Networking

Review: Tomato router firmware

If you're willing to risk voiding a warranty by flashing your device's firmware, Tomato firmware can unlock powerful new functionality on your router. Jack Wallen reviews its features.

A router is a router is a router. Right? Wrong. If you have had enough experience with routers, you know that many a default router firmware fails to handle some of the tasks that many IT admins really need (or want) them to handle. Sure, in a residential setting a default Asus router works great. But what if you want that router to work as a printer server? That Asus firmware is going to fail you for sure.

That doesn't mean you are out of luck. There are a number of options you can use to replace that default firmware. One of those options is the Tomato firmware. This firmware replacement will bring a number of features to your router that you wouldn't have had otherwise. But is this firmware right for you and your needs? Let's find out.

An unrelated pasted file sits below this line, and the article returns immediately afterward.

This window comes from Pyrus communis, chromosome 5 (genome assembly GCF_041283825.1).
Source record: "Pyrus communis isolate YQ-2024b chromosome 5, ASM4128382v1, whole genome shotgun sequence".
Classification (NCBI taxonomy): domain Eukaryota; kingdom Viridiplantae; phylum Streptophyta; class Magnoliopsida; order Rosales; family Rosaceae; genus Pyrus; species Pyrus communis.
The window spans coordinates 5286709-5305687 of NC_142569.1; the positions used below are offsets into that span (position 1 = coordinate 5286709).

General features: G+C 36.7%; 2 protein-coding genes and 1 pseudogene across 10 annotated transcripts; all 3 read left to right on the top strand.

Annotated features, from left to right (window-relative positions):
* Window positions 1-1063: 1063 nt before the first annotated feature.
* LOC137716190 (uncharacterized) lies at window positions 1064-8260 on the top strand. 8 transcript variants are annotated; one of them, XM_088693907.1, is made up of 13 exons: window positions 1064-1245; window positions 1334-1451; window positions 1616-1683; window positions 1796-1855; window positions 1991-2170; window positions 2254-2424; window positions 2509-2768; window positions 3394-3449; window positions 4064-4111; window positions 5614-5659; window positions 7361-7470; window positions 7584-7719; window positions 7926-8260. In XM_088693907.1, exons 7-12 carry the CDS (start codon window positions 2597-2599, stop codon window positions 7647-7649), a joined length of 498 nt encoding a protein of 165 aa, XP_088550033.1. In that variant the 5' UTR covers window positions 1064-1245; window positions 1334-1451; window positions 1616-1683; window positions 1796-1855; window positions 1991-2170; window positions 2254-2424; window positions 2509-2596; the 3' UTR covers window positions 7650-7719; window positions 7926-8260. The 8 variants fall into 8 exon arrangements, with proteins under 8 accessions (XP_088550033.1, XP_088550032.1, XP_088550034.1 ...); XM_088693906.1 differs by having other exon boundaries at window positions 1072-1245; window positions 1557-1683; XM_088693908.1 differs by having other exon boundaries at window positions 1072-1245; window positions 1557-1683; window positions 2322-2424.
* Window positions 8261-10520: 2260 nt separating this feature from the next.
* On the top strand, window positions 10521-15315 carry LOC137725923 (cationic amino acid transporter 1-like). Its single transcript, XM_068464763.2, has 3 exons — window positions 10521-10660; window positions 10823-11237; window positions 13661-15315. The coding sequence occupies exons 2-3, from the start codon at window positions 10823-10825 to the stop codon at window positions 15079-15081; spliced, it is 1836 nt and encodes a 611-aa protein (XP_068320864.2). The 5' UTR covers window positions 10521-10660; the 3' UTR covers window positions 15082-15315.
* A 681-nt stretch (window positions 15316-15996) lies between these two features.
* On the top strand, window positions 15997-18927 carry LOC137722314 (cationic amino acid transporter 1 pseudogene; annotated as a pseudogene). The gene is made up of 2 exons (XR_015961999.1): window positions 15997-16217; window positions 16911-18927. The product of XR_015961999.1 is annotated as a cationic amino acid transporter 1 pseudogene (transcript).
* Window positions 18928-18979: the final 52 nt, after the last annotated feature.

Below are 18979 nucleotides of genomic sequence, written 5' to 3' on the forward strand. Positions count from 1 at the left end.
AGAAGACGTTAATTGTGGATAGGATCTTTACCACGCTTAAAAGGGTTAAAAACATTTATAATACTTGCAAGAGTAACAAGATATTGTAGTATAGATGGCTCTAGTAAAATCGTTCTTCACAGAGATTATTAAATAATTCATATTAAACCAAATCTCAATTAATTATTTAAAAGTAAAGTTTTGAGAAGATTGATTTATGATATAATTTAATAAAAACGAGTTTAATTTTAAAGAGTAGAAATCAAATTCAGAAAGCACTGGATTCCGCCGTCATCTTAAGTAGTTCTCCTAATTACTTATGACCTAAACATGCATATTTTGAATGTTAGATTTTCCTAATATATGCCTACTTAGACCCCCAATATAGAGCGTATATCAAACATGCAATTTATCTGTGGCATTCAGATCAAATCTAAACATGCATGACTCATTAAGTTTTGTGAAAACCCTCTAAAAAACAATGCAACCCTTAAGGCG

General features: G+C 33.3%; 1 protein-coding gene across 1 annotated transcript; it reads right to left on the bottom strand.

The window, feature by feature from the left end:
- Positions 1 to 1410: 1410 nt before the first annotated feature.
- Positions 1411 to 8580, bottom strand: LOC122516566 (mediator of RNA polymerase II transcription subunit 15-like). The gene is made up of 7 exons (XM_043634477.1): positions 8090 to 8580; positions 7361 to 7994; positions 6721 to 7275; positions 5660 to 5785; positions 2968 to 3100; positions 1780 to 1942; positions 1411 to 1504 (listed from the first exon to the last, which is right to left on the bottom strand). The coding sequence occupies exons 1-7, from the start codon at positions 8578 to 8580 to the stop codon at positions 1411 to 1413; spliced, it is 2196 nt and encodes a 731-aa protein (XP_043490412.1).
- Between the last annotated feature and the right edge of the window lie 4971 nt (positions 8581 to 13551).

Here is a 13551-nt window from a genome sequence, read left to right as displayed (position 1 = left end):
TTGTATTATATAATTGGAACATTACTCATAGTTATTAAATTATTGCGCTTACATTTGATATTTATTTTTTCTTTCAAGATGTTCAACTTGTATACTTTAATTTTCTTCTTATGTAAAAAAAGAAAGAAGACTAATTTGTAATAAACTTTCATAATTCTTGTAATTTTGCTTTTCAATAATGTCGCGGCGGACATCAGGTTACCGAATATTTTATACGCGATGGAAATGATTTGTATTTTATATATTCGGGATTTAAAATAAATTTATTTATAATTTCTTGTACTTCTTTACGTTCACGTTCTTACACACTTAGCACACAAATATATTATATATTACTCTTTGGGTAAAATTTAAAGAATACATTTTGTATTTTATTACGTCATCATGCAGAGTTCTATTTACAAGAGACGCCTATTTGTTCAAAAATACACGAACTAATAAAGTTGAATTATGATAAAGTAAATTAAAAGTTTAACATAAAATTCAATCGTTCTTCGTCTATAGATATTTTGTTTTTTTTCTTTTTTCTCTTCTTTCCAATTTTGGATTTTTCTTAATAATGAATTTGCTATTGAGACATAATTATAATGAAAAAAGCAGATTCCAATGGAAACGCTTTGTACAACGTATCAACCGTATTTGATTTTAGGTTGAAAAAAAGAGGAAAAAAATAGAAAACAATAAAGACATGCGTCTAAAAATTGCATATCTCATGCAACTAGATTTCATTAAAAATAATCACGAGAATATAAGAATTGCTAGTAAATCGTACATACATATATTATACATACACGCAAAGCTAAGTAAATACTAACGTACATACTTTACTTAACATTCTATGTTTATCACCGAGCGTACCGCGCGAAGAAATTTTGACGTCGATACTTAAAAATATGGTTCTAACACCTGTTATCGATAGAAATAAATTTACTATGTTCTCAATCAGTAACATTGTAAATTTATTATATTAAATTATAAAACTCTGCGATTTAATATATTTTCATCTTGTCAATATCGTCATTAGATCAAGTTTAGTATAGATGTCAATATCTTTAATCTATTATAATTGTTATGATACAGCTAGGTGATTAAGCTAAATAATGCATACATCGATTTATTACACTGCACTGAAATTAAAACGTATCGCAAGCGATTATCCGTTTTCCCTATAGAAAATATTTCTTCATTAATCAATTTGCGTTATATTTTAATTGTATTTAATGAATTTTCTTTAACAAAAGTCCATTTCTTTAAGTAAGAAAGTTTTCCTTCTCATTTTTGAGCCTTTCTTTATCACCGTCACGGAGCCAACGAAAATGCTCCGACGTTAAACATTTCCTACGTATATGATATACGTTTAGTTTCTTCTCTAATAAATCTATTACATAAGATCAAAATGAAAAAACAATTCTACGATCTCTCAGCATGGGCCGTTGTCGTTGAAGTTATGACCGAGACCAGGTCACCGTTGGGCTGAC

Requirements

  • Supported hardware ( Linksys' WRT54G/GL/GS, Buffalo WHR-G54S/WHR-HP-G54 and other Broadcom-based routers)
  • Working Internet connection (to download firmware)
  • Wired connection from computer to router (to flash firmware to router)

Who's it for?

The Tomato firmware is for anyone that needs more from their router than just the basics. And even though many of today's routers offer much more advanced features, the firmware they use lock those features out. Tomato unlocks those features and puts them back into play. But flashing a router isn't for just anyone. Even though the task is simple, one mistake can turn that router into nothing more than a paperweight. So only those with stomach enough to handle the flashing of a devices' firmware need apply.

What problem does it solve?

Tomato opens up so many features to your router you will be shocked at how basic the default router was. Instead of being locked to what the manufacturer thinks you need, why not install a firmware that will allow you to do what you need it to do. And once you have used Tomato you will never use a stock router firmware again.

Standout features

  • Printer server
  • Bandwidth tracking
  • Configurable quality of service rules
  • Alerts
  • Access restriction rules